A while back I posted this pic of two light Artillery pieces that sat in Victoria Square Westport. Early 1900"s.
There was talk that they had been buried at the beginning of WW11. However on a Westport FB Page. The true story surfaced thanks to the Local News Paper and local Historians. Makes an intresting read. Sure you will like the story Lammerlaw.
A reporter from the Westport News recently contacted the National Army Museum in the pursuit of trying to find out what ever happened to a 40 pounder artillery gun that used to stand in Victoria Park in Westport. Much to their delight we realised it was in fact the same gun that now sits in front of the museum here in Waiouru.
In 1863 two 40-pounder Rifled Breech Loading (RBL) Armstrong field guns were landed in New Zealand along with their 6, 9 and 12 pound contemporaries. These guns equipped 3 Battery, 4 Brigade of the Royal Artillery. The Armstrong 40 Pounder guns first saw action at the battle for Mere Mere and were in the process of being moved to the siege at Rangiriri when they became stuck. Because of their weight they were both moved to Auckland and in 1870 were sold to the New Zealand Government, rather than be taken back to England.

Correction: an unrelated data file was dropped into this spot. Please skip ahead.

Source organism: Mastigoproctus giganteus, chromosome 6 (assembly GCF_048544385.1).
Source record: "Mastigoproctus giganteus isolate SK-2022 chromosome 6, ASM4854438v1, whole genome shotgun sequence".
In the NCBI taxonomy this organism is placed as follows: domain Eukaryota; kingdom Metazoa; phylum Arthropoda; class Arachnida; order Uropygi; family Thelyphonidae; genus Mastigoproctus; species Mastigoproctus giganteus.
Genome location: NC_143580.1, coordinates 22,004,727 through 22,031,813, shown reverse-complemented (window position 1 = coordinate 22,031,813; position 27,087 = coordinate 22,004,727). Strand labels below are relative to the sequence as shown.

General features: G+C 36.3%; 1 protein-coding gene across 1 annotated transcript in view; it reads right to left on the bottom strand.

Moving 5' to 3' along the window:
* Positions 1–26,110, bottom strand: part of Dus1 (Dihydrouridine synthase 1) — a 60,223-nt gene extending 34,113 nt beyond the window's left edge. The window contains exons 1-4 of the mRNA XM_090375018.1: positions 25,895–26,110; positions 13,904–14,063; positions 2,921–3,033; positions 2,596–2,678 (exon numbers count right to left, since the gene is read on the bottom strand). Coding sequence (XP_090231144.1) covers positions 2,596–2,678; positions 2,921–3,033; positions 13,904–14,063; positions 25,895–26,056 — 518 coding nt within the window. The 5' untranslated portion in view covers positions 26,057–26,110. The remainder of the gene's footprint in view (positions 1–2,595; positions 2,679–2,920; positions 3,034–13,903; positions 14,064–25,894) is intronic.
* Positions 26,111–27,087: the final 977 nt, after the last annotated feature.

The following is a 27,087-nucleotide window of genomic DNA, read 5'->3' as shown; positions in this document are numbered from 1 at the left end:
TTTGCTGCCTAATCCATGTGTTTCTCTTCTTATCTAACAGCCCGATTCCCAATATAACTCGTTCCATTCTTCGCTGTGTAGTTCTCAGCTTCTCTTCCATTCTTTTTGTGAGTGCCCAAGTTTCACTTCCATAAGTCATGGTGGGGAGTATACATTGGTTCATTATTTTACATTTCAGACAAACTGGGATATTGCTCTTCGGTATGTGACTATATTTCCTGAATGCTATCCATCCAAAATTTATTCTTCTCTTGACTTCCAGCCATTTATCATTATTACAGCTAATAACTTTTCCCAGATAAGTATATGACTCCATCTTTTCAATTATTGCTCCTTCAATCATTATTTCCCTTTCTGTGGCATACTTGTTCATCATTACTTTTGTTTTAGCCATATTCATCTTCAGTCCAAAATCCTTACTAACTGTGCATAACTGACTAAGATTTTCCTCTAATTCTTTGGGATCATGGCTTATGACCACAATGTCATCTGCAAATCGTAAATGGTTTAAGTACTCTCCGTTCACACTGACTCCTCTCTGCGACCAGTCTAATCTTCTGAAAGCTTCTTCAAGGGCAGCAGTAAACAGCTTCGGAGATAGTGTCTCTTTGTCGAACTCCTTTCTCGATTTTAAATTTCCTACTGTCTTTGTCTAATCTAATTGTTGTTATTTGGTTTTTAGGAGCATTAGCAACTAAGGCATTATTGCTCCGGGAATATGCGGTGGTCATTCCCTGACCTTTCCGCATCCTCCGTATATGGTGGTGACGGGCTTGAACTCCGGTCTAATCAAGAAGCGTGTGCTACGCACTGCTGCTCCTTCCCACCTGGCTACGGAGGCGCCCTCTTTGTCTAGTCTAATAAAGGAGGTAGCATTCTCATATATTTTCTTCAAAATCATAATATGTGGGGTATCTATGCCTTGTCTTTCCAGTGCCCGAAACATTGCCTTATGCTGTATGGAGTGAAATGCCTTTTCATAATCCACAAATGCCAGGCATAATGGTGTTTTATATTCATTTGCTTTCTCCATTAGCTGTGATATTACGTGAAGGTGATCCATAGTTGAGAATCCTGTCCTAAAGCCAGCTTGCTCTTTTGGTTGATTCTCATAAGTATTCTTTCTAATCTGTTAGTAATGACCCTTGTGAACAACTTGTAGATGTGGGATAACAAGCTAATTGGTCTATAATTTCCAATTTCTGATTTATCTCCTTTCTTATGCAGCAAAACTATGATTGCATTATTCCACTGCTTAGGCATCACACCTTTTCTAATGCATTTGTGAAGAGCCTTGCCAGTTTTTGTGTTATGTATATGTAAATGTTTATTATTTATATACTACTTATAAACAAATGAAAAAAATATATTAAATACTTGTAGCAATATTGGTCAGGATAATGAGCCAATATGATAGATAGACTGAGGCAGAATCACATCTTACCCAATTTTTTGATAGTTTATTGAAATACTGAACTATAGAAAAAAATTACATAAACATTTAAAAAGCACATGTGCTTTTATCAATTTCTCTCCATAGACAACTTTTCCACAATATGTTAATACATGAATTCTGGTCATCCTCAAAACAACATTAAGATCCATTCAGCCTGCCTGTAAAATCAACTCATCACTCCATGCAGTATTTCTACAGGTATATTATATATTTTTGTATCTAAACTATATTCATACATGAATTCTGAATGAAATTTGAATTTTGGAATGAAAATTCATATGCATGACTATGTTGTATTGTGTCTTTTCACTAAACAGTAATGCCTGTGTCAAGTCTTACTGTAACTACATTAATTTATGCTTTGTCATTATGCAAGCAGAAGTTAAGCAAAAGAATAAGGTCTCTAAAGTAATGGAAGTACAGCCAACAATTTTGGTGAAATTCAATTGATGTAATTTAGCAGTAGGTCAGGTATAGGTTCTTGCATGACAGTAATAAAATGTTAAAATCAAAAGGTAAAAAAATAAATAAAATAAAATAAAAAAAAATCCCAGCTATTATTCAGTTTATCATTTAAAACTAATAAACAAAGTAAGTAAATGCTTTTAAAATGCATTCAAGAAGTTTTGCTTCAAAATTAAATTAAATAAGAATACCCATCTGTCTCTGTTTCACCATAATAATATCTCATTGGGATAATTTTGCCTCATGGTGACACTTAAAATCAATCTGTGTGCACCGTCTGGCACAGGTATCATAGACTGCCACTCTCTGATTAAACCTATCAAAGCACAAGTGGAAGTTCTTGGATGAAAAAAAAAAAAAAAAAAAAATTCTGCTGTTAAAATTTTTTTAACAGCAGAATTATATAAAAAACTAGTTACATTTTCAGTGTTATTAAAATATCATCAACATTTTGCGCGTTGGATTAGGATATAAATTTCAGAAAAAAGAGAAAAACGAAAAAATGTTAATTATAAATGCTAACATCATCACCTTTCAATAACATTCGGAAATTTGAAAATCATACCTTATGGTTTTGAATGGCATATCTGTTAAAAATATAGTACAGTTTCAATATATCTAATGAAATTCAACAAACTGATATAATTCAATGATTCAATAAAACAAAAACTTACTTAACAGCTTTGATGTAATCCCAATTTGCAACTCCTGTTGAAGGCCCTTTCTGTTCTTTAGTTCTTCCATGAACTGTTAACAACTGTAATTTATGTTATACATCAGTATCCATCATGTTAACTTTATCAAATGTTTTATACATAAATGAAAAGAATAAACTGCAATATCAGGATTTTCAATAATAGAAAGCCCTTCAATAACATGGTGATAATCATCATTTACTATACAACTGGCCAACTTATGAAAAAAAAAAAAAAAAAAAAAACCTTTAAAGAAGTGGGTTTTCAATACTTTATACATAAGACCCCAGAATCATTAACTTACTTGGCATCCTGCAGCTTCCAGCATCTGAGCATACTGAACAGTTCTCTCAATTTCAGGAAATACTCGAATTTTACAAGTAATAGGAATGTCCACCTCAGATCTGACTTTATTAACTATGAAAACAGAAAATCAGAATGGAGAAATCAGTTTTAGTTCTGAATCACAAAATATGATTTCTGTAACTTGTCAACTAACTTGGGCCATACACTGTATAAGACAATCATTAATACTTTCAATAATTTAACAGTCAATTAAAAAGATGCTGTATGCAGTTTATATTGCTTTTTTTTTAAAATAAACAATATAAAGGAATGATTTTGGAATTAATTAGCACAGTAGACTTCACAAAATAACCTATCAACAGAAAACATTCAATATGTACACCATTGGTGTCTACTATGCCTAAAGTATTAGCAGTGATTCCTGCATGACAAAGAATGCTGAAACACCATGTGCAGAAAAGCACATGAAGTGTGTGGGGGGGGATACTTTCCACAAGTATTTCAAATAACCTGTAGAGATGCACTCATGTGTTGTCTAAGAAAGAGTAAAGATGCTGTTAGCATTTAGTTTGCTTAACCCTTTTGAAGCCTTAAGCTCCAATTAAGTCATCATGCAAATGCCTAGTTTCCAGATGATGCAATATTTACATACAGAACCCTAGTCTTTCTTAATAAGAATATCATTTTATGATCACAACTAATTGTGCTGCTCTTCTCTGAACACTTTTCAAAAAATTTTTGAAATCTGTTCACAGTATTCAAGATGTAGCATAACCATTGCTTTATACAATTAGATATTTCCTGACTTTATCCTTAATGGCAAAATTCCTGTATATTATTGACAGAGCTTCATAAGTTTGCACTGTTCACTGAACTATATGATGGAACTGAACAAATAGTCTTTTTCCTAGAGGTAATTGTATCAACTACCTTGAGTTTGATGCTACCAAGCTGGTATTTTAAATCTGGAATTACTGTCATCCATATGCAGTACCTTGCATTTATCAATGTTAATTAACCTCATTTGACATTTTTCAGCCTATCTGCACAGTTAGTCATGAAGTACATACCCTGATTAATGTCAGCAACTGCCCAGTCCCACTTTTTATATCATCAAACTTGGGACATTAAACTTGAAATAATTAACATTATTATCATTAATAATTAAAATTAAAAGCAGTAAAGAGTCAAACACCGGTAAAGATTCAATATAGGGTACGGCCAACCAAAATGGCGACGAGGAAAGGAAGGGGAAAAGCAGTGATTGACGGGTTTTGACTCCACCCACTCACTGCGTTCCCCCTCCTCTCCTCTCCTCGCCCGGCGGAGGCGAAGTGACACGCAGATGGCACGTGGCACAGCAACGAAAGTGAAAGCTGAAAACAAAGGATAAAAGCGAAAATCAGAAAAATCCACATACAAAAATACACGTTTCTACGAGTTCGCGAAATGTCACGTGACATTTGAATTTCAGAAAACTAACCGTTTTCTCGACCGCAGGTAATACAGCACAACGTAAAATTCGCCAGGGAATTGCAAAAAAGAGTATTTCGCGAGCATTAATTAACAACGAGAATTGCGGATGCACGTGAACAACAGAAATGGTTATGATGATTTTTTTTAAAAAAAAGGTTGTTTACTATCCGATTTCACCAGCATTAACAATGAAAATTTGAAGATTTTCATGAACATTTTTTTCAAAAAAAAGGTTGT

The two 40-pounders were sited at North Head for coastal defence until one was destroyed in an explosion in 1878. In 1895 the last 40-pounder was moved to Takapuna for storage where it lay until 1903. At which time it was shipped to Westport to defend the port should the Russian Pacific Fleet try to take fuel (coal) by force. In 1906 the threat had passed and the gun was moved to Westport’s Victoria Park as a monument to the Boer War.
When the original carriage collapsed the barrel was moved to the Council yard until it was donated to the National Army Museum.
Calibre: 120 mm
Weight: 1,803 kg
There were two guns at the square, one used to be fired with a dummy load on special occasions just to create a bang. The last time it was fired they got a bit over zealous with the amount of charge and the gun had a catastrophic failure, lots of broken windows and serious injuries, can’t remember if anyone was killed. What was left was scrapped.
The cannon that burst was an old five-pounder gun, which was fired to celebrate the advent of the New Year in 1894/95. A boy named Charles Green was killed (buried in the old cemetery), James Howard (buried in the middle cemetery), had his right arm shattered and Paterson, master of the harbour dredge at the time, had two ribs broken. Howard petitioned parliament many times before finally receiving a small sum in compensation for his injury.
Cheers Trev aka “The Hatter”